Most of the time, I am very much for disability pride, but the fact that I have moderate-to-severe chronic pain from fibromyalgia complicates what should be a ride-or-die sort of feeling. If my personal disability pride is a string of rainbow holiday lights, my pain and fatigue is the thing that knots those lights into a ball of awfulness. Untangling the lights takes for-goddamned-ever. Some of the lights are probably burnt out from years of use. In short, if I could get a new string of lights, I would, but for the purposes of this metaphor, I have an imperfect string of lights that is always knotted in impossible configurations and thrown in a box at the back of the garage. (I must pause and give a shout-out to Leah Lakshmi Piepzna-Samarasinha, as her most recent book Care Work: Dreaming Disability Justice provides a ton of food for thought on this very topic.)
There are times that my day or week gets ruined by pain and fatigue, and I can’t do much other than wait for my body to feel better. Often, this will happen when I am on a deadline or have to do something. When it happens, I’ll wake up in bed in the morning and feel like I am in more pain than usual. Sometimes, I will lie in bed and stare at the ceiling, like a dingus, for anywhere from 30 minutes to an hour and a half because the pain is so bad that it has either a.) sucked up all of my motivation to do anything about it (ie: taking medication), or b.) reduced me to lying in bed and staring at the ceiling, because doing anything about it would be useless.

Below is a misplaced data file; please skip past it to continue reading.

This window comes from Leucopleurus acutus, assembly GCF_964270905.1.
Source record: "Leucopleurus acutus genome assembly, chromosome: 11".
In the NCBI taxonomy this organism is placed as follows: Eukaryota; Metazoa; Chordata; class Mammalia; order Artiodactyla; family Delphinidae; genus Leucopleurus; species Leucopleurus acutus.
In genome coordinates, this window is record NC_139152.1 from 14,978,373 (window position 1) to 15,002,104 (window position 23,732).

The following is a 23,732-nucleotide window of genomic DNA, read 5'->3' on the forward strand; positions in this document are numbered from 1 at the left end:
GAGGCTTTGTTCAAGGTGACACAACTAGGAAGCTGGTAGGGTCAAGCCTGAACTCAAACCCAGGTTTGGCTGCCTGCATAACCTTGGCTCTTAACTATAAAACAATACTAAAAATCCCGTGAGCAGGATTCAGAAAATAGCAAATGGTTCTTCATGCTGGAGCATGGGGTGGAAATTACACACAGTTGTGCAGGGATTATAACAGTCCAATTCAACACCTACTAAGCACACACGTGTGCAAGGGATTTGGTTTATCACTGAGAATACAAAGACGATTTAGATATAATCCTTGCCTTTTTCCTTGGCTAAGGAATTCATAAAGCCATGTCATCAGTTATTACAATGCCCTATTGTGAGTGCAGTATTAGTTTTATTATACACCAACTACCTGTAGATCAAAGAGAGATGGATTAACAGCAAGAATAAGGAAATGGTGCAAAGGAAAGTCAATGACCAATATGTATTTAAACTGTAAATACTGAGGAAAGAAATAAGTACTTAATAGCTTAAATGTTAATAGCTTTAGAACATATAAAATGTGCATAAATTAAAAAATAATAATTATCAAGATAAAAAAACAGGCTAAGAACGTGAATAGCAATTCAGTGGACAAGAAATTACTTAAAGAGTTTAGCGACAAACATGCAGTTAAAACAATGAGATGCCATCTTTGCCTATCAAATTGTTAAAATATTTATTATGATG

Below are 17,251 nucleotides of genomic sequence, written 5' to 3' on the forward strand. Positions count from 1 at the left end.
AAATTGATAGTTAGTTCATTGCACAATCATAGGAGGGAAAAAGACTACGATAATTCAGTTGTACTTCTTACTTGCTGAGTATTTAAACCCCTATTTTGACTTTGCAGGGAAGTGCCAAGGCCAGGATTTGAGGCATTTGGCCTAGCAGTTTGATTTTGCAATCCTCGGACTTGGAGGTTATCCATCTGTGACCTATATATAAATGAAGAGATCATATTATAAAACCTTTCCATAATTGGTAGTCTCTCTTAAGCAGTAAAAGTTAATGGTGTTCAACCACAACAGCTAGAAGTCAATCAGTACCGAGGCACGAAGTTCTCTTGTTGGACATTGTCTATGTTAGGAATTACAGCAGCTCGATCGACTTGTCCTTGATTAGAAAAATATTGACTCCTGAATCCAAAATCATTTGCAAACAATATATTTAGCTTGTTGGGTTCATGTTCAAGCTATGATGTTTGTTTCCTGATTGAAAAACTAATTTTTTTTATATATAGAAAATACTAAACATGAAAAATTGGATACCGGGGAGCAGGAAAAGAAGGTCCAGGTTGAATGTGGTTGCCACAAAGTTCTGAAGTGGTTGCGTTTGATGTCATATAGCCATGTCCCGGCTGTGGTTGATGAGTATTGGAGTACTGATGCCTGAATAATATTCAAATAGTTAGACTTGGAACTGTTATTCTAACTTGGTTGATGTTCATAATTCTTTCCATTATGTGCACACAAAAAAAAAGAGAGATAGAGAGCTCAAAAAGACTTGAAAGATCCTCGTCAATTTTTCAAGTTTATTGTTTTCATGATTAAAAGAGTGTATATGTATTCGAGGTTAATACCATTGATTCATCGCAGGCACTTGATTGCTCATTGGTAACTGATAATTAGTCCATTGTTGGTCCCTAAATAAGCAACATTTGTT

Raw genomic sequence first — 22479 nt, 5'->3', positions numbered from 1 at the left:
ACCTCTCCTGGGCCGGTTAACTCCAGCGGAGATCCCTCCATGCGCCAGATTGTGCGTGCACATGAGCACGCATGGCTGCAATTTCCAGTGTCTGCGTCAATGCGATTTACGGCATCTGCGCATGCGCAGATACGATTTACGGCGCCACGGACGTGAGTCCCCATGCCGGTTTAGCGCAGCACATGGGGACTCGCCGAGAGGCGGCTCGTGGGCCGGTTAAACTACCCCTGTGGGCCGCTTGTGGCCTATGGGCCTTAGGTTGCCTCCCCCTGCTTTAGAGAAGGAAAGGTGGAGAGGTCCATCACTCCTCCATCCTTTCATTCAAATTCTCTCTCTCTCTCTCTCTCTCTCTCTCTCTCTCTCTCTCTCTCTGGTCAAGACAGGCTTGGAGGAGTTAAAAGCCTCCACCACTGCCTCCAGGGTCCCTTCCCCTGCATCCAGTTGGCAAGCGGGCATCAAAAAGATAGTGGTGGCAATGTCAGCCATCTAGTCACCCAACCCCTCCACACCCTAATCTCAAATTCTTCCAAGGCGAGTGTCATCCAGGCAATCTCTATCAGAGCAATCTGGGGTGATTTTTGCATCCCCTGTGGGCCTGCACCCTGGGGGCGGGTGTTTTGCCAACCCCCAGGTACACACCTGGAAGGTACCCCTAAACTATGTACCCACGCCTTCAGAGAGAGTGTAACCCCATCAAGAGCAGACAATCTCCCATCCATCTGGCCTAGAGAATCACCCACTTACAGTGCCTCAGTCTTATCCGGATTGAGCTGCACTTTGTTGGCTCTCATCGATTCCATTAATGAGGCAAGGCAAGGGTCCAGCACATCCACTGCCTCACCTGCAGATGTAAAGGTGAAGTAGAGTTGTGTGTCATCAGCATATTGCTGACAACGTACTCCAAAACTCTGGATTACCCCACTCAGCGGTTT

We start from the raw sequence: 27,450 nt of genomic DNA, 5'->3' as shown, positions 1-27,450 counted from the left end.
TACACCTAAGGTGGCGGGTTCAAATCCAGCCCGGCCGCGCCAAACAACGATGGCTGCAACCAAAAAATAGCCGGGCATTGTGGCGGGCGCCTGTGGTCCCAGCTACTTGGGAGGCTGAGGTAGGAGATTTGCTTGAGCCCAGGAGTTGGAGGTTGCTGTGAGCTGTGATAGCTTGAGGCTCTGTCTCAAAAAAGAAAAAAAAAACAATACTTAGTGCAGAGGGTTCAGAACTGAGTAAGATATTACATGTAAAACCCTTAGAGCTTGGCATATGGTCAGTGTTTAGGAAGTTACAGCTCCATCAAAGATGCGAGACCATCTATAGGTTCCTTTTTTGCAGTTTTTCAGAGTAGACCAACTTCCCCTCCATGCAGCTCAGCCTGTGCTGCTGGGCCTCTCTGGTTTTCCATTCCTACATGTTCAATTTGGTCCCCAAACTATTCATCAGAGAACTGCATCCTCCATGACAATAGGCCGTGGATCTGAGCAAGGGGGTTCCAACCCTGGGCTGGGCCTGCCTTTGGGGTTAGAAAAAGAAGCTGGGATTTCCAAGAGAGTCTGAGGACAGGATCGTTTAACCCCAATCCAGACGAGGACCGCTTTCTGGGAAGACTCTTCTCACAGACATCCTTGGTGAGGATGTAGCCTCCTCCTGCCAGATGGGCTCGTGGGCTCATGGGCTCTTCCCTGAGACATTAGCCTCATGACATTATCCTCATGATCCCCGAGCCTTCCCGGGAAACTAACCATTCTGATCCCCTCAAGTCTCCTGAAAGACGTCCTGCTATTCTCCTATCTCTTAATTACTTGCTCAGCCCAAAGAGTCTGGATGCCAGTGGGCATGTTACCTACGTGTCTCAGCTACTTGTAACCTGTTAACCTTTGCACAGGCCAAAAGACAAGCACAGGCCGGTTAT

Once I am actually medicated and back in bed with my grumpy self, it’s not uncommon for me to get a few more hours of sleep. The usual pattern is that I will emerge from that snooze cocoon at least a little more refreshed. But on my worst pain days, those lost days that refuse to leave me alone, I’ll wake up and be in a ridiculous amount of pain. Getting any sort of work done on those days seems laughable; even if I can get a half hour or so done, quality is not guaranteed. The things I can do are limited: I may be able to read a few pages if my brain doesn’t make the words look like they’re floating off the page, or watch an episode of a TV show if I’m not sensitive to sound. Sometimes I can draw, or listen to a podcast. There are things I have to do on those days: get dressed and take the dog out. I can’t guarantee that I shower every day—gross, I know—but my dog, Noodle, gets at least one long walk. If I’m having a shitty pain day, I’m spending it in bed or on the couch, which sounds boring but it is also the truth.